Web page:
During the wild, off-chance you are at a startup incubator and have your ear to the ground, chances are that you might hear murmurings about crypto, such as ‘how did your Ether investment work out?’ or ‘Don’t worry about stop-loss just yet, ride this tide out!’
The headline mania — such as Bitcoin hitting a value of $40,000 and the crypto-market reaching a $1 trillion value — became the making of novice traders eager to make a quick buck. Despite this, and maybe also due to this, crypto is saddled with a stigma similar to that of gambling. These decentralised digital currencies are seen as a tool only for the ultra-rich with a Midas touch.
The downside of novice traders entering the game is that they might not have not done all the necessary reading and learning before heading into this coin-dazzled world. So what should people know before making a decision of ‘to coin or not to coin?’ The answer: there is no hard-and-fast formula.
Contrary to popular belief, not all crypto business-people are utopists; wise ones warn that investing in crypto-coins or tokens is speculative, the market is largely unregulated, and that anyone considering it should be prepared to lose their entire investment. In fact, on January 11, Bitcoin and other coins tanked, wiping off some $170 billion from the market , signalling some market correction and proving that the industry itself is battling obstacles in terms of scaling, efficiency and security.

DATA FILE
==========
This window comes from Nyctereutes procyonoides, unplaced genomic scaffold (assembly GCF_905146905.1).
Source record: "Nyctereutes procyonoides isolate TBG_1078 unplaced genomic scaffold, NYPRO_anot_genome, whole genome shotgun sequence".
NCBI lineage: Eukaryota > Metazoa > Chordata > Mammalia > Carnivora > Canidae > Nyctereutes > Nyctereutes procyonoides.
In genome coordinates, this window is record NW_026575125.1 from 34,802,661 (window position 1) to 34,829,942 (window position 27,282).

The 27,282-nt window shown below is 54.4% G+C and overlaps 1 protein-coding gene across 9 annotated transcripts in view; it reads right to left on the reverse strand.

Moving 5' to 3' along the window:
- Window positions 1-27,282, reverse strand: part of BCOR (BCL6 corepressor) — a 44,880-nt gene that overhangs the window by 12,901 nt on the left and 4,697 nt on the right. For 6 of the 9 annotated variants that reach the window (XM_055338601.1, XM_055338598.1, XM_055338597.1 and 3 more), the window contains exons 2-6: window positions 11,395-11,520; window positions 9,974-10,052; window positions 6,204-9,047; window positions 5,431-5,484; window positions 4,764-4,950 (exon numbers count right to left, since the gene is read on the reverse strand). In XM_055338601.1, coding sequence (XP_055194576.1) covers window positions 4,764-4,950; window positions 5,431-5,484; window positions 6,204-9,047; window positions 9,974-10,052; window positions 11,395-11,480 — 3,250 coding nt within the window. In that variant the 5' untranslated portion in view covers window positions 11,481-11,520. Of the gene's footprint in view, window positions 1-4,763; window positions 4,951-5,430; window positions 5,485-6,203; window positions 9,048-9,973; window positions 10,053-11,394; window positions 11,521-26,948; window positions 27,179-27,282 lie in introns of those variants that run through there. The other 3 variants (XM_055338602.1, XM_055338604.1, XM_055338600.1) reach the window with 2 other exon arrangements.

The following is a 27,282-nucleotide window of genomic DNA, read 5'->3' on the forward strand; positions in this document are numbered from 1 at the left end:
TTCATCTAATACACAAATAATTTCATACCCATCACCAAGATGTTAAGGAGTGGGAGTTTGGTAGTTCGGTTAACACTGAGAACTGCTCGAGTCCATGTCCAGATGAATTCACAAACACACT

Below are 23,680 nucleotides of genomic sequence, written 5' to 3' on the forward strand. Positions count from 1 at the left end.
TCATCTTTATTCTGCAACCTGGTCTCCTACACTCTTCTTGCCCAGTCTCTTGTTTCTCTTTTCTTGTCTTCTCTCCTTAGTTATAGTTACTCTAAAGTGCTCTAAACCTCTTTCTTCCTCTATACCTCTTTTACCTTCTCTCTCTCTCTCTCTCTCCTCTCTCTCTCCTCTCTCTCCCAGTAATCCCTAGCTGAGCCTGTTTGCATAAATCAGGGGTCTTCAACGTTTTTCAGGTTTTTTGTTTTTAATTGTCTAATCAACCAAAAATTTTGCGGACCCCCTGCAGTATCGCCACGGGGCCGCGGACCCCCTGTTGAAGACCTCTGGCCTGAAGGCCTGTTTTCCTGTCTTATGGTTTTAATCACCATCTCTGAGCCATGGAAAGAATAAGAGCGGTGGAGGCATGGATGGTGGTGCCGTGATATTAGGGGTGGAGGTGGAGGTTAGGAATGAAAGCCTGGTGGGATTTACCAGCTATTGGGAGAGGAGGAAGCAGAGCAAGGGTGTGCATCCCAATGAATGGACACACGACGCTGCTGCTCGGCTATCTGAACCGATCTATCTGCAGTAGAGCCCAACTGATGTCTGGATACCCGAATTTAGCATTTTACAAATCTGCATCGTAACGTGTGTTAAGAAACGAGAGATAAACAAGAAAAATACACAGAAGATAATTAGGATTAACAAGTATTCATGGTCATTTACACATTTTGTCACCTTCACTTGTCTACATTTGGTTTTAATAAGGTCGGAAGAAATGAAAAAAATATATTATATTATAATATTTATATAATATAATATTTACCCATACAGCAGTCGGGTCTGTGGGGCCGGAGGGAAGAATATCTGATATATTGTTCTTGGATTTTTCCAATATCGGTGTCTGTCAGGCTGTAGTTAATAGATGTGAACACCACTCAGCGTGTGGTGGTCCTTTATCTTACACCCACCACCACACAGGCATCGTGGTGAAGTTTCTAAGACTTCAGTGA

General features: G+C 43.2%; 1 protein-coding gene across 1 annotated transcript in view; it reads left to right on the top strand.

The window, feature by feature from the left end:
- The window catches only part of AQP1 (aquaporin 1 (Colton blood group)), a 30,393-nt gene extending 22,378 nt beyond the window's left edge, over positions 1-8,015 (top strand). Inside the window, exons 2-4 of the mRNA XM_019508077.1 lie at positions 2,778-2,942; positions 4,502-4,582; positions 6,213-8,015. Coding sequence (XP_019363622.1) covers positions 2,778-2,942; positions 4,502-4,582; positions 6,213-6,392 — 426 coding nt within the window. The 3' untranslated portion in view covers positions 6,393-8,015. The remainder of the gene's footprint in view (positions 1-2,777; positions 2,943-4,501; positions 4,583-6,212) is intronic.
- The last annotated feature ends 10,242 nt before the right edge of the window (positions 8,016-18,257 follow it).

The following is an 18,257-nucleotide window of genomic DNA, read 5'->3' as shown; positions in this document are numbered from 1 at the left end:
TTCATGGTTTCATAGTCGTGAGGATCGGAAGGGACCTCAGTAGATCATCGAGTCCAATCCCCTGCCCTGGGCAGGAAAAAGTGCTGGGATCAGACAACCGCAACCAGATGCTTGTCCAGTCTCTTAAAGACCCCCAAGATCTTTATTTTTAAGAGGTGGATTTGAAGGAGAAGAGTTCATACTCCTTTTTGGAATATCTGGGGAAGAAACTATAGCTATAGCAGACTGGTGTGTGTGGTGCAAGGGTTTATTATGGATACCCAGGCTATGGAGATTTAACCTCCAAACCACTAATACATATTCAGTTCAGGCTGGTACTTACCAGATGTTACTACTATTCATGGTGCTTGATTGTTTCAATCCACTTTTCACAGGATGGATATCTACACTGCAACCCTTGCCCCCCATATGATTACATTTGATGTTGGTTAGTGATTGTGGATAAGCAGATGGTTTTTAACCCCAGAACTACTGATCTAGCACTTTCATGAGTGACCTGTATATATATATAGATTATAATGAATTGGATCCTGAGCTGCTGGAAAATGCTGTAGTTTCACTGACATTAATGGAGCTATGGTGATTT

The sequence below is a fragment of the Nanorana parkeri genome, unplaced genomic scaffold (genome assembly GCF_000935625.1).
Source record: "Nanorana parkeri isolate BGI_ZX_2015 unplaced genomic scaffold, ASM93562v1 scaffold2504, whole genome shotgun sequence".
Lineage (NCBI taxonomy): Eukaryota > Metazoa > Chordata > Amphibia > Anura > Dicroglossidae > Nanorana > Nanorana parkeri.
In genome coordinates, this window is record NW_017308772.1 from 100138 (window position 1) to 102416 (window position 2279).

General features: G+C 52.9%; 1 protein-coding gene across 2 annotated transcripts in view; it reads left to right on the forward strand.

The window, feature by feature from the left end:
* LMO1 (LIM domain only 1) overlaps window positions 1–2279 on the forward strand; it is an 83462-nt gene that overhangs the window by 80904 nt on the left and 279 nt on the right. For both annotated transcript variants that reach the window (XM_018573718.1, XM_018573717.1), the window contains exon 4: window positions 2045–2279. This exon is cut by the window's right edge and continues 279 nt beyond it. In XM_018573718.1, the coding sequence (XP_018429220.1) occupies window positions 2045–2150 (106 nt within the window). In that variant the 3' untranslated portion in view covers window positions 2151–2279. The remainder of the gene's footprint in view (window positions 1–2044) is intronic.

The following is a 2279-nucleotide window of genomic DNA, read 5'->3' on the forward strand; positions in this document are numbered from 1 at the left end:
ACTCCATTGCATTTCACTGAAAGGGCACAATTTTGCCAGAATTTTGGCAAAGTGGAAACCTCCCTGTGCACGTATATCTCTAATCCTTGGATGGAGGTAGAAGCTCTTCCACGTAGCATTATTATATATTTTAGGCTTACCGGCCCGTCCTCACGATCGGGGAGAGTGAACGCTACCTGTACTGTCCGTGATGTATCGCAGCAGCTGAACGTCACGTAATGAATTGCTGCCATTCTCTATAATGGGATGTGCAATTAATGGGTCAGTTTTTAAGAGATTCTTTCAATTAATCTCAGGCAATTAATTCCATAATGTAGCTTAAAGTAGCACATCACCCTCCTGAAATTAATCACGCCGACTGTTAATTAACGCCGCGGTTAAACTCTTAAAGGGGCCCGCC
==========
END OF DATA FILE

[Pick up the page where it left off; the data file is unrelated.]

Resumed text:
In 2018, the scene had experienced what experts call a ‘crypto winter’: value was at rock-bottom and there was a lot of speculation around government intervention. Alongside this apprehension, crypto technologists took more than a sleeves-rolled-up commitment to technical development in the infrastructure. This strengthened the foundation, which contributed to crypto’s ‘spring’ in the late-2020 ‘success’ of Bitcoin.
Alexis Ohanian, founder of Reddit and crypto advocate, explained in a past interview with CNBC that, “I’m personally happy with the fact that there has been a tough year in all these cryptocurrencies because it gets people focussed on the things that matter, which is building the software which is, hopefully, going to make these things tremendously valuable in the long term.”
With lakhs of such currencies available to choose from, Neeraj Khandelwal , co-founder of India-based cryptocurrency exchange CoinDCX , says, “people should be guided by principles and ground rules, rather than persons or certifications.” He adds that “the top 10 cryptocurrencies [such as Chainlink, Binance Coin, as well as Bitcoin and Ether] are widely trusted and properly decentralised, in that no single party has control over the prices.”
Neeraj’s company CoinDCX powered through the Supreme Court-RBI ban (April 2018 - March 2020) announced on crypto based on the belief that it would not last long. “We were confident in the technology,” he recalls, “We were not emotionally driven, we were rather focussed on the technology of CoinDCX itself and in the industry.”